Deficient Letter Of Demand Invalidates $55 Million Claim
By Jack Golding. Lawyer, MST Lawyers
It is common in civil litigation, and particularly in debt recovery claims, for a letter of demand to be sent before initiating court proceedings. These letters are now more important than ever in the era of the Civil Procedure Act 2010 (Vic).
The recent decision of Santos Ltd v BNP Paribas  QCA 11 highlights the need to ensure that letters of demand are drafted appropriately and contain all the necessary elements to ensure that they are legally valid and achieve their intended purpose.
BNP Paribas had provided Santos Limited (Santos) with a bank guarantee for $55 million to secure the performance of one of Santos’ contractors, Fluor Australia Pty Ltd.
The bank guarantee required BNP Paribas to pay Santos $55 million if BNP Paribas received a notice in writing in the form of a letter attached to the bank guarantee which “purported to be signed by an authorised representative of Santos Limited”. The draft letter attached to the bank guarantee had a signature line which contained the words “Authorised signatory of Santos Limited”.
On 18 December 2015 Mr Simpson on behalf of Santos sent a letter to BNP Paribas demanding payment of the sum of $55 million under the bank guarantee. The signature line of the letter contained the words “General Manager Development” under Mr Simpson’s name but did not contain the words “Authorised signatory of Santos Limited”.
BNP Paribas refused to pay the demand on the basis that the letter was defective because Mr Simpson did not purport to be an authorised signatory of Santos. Santos’ subsequent application for summary judgment on its claim for payment of the $55 million was dismissed because the letter did not contain the words “Authorised signatory of Santos Limited”. Santos appealed to the Court of Appeal.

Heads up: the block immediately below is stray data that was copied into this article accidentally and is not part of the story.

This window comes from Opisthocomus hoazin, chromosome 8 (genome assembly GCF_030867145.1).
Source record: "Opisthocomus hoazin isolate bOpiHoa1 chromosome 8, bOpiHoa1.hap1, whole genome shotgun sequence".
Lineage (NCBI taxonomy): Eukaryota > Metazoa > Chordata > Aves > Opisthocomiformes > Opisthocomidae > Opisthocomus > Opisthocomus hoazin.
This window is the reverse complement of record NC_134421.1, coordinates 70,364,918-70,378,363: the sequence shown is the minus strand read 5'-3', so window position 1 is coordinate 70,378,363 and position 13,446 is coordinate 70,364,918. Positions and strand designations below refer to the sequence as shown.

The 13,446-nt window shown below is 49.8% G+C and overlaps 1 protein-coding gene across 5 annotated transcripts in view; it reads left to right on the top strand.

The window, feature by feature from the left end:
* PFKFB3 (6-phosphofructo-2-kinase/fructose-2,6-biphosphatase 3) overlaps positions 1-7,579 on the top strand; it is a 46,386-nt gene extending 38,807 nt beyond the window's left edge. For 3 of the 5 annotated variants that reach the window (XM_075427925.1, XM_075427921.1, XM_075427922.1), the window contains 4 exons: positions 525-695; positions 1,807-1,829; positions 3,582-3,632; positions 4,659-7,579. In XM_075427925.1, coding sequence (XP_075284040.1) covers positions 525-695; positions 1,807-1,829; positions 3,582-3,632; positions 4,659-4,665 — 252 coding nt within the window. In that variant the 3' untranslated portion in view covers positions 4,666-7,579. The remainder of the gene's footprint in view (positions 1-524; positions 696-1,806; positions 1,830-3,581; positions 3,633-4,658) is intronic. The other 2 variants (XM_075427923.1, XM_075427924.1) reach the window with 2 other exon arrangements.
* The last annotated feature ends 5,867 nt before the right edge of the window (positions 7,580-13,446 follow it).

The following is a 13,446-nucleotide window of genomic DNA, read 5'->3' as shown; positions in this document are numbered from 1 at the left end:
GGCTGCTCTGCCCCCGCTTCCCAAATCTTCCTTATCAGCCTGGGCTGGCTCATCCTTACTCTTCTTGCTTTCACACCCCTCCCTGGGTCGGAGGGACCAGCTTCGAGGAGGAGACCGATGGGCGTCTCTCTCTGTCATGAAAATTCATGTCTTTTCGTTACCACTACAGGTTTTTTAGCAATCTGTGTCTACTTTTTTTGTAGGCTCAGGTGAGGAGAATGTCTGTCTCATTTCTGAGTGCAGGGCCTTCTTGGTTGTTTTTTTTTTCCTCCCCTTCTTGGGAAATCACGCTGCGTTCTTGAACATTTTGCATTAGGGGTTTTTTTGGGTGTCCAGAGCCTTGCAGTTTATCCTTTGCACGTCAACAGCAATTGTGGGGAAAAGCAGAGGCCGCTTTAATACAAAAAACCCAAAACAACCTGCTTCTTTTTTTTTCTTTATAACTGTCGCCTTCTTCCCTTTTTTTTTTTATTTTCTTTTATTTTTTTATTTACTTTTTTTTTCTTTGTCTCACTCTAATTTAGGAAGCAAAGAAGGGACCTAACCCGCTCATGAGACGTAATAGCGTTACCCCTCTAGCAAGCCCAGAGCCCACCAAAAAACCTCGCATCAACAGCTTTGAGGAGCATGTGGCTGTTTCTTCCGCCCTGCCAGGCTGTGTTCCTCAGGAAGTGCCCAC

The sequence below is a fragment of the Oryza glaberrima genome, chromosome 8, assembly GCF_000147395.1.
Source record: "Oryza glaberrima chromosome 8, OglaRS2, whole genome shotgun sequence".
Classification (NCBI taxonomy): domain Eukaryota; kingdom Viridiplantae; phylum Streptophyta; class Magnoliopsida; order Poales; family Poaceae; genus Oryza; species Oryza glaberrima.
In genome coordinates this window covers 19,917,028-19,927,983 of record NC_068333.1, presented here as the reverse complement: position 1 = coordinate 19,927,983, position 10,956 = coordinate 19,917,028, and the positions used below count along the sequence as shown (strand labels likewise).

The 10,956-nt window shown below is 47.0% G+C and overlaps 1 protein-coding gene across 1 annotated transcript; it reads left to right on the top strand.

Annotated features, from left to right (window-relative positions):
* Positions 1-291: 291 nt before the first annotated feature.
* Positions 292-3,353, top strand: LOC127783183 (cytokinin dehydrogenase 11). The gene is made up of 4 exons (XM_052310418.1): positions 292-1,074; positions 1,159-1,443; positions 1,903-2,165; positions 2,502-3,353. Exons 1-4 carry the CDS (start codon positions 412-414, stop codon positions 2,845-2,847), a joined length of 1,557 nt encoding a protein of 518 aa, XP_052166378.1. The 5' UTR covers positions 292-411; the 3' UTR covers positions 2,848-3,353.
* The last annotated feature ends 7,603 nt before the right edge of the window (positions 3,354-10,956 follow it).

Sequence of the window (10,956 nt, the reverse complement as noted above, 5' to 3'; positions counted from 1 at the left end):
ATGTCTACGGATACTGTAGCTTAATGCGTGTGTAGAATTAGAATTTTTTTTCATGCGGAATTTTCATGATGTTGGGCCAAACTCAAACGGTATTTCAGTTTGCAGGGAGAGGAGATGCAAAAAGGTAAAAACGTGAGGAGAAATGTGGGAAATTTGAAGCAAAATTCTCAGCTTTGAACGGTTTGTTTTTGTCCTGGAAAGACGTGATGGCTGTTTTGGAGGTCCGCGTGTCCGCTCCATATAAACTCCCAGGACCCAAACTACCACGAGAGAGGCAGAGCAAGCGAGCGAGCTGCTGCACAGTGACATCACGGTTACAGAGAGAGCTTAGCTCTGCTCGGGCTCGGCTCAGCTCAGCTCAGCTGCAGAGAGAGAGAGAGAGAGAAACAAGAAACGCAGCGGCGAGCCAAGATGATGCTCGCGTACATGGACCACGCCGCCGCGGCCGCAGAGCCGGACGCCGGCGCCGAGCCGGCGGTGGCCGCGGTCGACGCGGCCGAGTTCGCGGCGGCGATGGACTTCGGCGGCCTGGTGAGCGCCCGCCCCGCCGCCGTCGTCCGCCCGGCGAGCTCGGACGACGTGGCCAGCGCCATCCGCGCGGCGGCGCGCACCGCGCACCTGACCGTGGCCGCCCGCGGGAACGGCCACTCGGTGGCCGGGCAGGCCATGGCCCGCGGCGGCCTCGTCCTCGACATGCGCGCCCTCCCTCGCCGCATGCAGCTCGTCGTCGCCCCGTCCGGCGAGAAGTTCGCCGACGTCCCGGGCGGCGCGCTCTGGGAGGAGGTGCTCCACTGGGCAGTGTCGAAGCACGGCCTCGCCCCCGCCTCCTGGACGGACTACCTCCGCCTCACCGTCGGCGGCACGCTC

The Court of Appeal’s Decision
Santos argued that Mr Simpson’s signature, coupled with his position description, amounted to the necessary representation of his authority and that the letter did not literally need to contain the words “authorised signatory of Santos Limited” to comply with the requirements of the bank guarantee.
The Court of Appeal did not accept this argument. Although the Court of Appeal considered that “strict adherence” to the form of the draft letter was not necessary, the terms of the bank guarantee did require that the letter contain a statement of the signatory’s authority. The fact that such a statement was absent from the letter meant that Santos had not complied with the bank guarantee. In reaching this conclusion, the Court of Appeal found that:
“Mr Simpson’s signature coupled with his position description did not amount to a representation that he was an authorised representative or authorised signatory. The words “General Manager Development” merely indicated that he held a particular position in the company and said nothing as to his authority in that role. The letter of demand contained no statement of his authority to sign on Santos Limited’s behalf.”
As a result, the Court of Appeal dismissed Santos’ appeal and upheld the first instance judgment in favour of BNP Paribas.
In civil litigation, letters of demand are often sent before proceedings are commenced. This decision highlights the issues that may arise in an otherwise meritorious claim if these letters are not drafted appropriately.